April 9, 2009
Yesterday was a rainy day, but a very productive day! We received a warm reception from the local officials in Tela this morning as we inquired into the local government process that we would have to go through in order to construct an orphanage. I'll be honest; I was prepared for a more "involved" process that might require campaign contributions - but that didn't happen. They seemed to be genuinely appreciative of our humanitarian efforts to address what they recognize as a very serious problem - children with no parents.
While officials in Tela have certain jurisdiction over Tornabe, the Garifuna who live in the village operate with a lot of autonomy. In fact, from what we gathered the Garifuna refused to recognize the outside government, at least when it comes to paying taxes.
Ray, a friend in a local church that my home church helped establish here, also operates a taxi, so he drove us around. While it is not more than seven or eight miles to Tornabe (on the Caribbean), the condition of the roads and paths-along with the stray animals-make the trip somewhat of an adventure. In fact, at one point near the village, the taxi got stuck in the sand on the road and we had get out and push.
When we arrived, Pastor Marvin, the pastor of the local evangelical church was out picking up food for the orphanage. We had not spoken to him since we were in the village last summer and he was not expecting us. We had not been able to communicate with him regarding our desire to work in his local community until today. When we shared with him what we would like to do his eyes began to tear up and he said "glory." He then told us they had taken the first steps toward establishing an orphanage but did not have the resources and had been praying that God would some how intervene on behalf of these children give them the ability to feed them three meals a day and provide a safe place for them to live.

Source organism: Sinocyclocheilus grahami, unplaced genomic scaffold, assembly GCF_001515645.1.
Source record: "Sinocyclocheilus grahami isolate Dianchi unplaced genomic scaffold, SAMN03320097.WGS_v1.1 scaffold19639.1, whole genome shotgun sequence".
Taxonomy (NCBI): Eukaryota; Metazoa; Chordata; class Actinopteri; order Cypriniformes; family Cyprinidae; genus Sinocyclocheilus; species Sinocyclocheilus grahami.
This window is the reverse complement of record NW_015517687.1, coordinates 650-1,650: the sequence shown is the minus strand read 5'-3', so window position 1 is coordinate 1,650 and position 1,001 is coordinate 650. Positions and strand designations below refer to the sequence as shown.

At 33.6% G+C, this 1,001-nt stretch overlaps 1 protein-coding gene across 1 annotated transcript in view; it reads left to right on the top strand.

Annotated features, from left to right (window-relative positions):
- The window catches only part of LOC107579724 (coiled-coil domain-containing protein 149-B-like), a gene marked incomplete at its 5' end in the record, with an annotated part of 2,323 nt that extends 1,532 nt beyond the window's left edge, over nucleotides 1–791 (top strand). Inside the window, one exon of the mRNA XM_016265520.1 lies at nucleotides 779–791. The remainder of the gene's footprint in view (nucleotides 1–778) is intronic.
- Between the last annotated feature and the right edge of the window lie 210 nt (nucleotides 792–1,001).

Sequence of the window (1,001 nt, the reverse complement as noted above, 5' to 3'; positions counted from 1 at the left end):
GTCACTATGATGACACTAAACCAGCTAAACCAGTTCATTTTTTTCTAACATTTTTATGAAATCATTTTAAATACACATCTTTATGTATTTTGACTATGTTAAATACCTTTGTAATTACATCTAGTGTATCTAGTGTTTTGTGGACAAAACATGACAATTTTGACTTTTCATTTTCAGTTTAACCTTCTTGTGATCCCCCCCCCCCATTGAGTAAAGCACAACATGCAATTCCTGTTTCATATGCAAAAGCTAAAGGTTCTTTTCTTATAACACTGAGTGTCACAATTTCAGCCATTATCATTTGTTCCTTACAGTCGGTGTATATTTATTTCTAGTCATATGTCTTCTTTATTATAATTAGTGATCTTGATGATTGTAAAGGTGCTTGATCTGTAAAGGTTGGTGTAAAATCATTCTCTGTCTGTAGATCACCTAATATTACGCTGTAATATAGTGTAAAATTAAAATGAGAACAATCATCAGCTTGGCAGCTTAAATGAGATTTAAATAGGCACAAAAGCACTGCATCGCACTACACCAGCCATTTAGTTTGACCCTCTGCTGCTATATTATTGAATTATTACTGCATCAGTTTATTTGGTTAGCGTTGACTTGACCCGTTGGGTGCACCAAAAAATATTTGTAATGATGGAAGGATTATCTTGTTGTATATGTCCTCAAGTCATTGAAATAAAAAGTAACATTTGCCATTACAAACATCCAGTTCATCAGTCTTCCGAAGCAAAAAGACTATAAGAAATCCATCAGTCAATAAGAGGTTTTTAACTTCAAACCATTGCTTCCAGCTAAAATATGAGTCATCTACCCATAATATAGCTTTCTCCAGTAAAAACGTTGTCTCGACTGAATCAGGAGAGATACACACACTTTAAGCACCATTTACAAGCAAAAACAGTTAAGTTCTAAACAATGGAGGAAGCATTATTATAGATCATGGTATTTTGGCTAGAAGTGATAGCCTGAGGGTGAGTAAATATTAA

After looking at what they have already started the process will go much quicker than we had originally thought. In July we planned to return to complete a kitchen, dining area, and a small sleeping area. Plans will then be made for a much larger dormitory divided into two areas: one for boys and one for girls.
It is certainly rewarding to serve the "least of these" who have been orphaned by parents who died of AIDS, but as we walked and drove through the village, seeing the children run in the midst of the trash that was strewn throughout, I was reminded of why we do what we do at FRC. Deny as we might, there are consequences for a community or a country that rejects the proper nature of human sexuality within the context of marriage. Unfortunately, far too often it is children who pay the price for the "sexual liberties" of adults.